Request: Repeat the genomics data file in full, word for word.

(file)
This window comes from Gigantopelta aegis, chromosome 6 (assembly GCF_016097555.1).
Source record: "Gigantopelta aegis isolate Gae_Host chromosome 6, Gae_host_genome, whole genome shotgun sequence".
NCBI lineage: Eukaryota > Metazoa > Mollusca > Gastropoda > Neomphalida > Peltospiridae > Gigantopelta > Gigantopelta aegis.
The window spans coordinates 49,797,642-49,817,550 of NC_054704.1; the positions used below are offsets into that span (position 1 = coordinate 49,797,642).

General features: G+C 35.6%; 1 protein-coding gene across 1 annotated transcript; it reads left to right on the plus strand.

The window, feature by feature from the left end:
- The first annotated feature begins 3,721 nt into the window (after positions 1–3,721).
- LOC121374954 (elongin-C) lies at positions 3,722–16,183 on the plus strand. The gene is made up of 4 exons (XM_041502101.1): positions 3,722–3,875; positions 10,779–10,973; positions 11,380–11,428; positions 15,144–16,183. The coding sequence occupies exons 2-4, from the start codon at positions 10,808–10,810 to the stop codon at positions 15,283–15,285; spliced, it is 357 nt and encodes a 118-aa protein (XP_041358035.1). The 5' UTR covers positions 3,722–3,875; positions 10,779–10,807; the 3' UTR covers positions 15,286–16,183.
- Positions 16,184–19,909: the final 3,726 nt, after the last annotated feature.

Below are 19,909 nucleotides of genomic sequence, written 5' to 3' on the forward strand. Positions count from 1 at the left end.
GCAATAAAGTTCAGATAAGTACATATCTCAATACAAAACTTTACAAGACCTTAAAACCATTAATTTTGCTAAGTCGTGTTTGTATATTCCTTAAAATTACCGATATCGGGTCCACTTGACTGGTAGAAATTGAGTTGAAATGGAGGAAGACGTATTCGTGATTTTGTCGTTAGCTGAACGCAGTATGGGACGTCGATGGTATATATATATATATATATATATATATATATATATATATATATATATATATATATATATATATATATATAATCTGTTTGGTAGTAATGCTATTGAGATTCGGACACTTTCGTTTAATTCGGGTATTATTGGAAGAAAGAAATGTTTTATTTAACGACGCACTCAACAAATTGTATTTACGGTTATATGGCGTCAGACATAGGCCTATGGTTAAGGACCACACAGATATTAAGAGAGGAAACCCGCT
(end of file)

This window comes from Gigantopelta aegis, chromosome 6 (assembly GCF_016097555.1).
Source record: "Gigantopelta aegis isolate Gae_Host chromosome 6, Gae_host_genome, whole genome shotgun sequence".
NCBI lineage: Eukaryota > Metazoa > Mollusca > Gastropoda > Neomphalida > Peltospiridae > Gigantopelta > Gigantopelta aegis.
The window spans coordinates 49,797,642-49,817,550 of NC_054704.1; the positions used below are offsets into that span (position 1 = coordinate 49,797,642).

General features: G+C 35.6%; 1 protein-coding gene across 1 annotated transcript; it reads left to right on the plus strand.

The window, feature by feature from the left end:
- The first annotated feature begins 3,721 nt into the window (after positions 1–3,721).
- LOC121374954 (elongin-C) lies at positions 3,722–16,183 on the plus strand. The gene is made up of 4 exons (XM_041502101.1): positions 3,722–3,875; positions 10,779–10,973; positions 11,380–11,428; positions 15,144–16,183. The coding sequence occupies exons 2-4, from the start codon at positions 10,808–10,810 to the stop codon at positions 15,283–15,285; spliced, it is 357 nt and encodes a 118-aa protein (XP_041358035.1). The 5' UTR covers positions 3,722–3,875; positions 10,779–10,807; the 3' UTR covers positions 15,286–16,183.
- Positions 16,184–19,909: the final 3,726 nt, after the last annotated feature.

Below are 19,909 nucleotides of genomic sequence, written 5' to 3' on the forward strand. Positions count from 1 at the left end.
GCAATAAAGTTCAGATAAGTACATATCTCAATACAAAACTTTACAAGACCTTAAAACCATTAATTTTGCTAAGTCGTGTTTGTATATTCCTTAAAATTACCGATATCGGGTCCACTTGACTGGTAGAAATTGAGTTGAAATGGAGGAAGACGTATTCGTGATTTTGTCGTTAGCTGAACGCAGTATGGGACGTCGATGGTATATATATATATATATATATATATATATATATATATATATATATATATATATATATATATATATATATAATCTGTTTGGTAGTAATGCTATTGAGATTCGGACACTTTCGTTTAATTCGGGTATTATTGGAAGAAAGAAATGTTTTATTTAACGACGCACTCAACAAATTGTATTTACGGTTATATGGCGTCAGACATAGGCCTATGGTTAAGGACCACACAGATATTAAGAGAGGAAACCCGCT